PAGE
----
Otherwise, here in America, the madding crowd will remain “untruth.”
Louis René Beres was educated at Princeton (Ph.D., 1971), and is Emeritus Professor of International Law at Purdue. His twelfth book, Surviving Amid Chaos: Israel’s Nuclear Strategy, was published in 2016. His other writings have been published in Harvard National Security Journal; Yale Global Online; World Politics (Princeton); Bulletin of the Atomic Scientists; Israel Defense; Parameters: Journal of the US Army War College; Special Warfare; Oxford University Press; The Jerusalem Post; Infinity Journal; BESA Perspectives; US News & World Report; The Hill; and The Atlantic.
 Roughly synonymous with Kierkegaard’s “crowd” are the Nitezschean “herd,” Sigmund Freud’s “horde,” and Carl G. Jung’s “mass.” All four of these profound thinkers – and also Martin Heidegger, who wrote similarly of “Das Mann” or “The They” – understood the utter primacy of opposing any struggle against the individual.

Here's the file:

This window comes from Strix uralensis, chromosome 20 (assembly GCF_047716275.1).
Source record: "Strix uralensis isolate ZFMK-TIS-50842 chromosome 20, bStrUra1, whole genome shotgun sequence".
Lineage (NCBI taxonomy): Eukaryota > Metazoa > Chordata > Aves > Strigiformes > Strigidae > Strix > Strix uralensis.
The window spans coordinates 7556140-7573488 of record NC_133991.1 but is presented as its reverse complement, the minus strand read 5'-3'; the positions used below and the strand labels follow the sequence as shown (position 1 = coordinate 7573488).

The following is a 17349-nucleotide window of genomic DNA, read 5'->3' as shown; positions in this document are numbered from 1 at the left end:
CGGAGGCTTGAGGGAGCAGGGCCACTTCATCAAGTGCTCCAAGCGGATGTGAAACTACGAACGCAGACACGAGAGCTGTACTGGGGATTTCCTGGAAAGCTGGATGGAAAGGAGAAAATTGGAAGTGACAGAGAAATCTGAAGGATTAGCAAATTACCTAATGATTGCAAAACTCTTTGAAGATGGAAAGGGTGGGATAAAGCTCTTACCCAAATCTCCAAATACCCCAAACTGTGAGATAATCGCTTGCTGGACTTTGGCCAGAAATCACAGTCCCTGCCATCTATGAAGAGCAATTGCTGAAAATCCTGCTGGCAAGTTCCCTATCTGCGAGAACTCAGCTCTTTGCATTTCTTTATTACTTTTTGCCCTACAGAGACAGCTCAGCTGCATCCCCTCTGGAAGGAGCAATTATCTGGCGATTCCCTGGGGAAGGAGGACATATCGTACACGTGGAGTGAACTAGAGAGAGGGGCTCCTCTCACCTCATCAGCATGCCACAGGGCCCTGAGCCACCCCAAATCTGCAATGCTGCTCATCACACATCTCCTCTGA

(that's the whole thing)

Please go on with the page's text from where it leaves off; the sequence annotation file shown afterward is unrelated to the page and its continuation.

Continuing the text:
In the same philosophic essay, The Dehumanization of Art (1925), Ortega foresees exactly what is actually happening today, in the United States: “The demagogues, impresarios of alteracion, who have already caused the death of several civilizations, harass men so that they will not reflect; manage to keep them herded together in crowds, so that they cannot reconstruct their individuality in the one place where it can be reconstructed, which is in solitude. They tear down service to truth, and in its stead offer us myths.”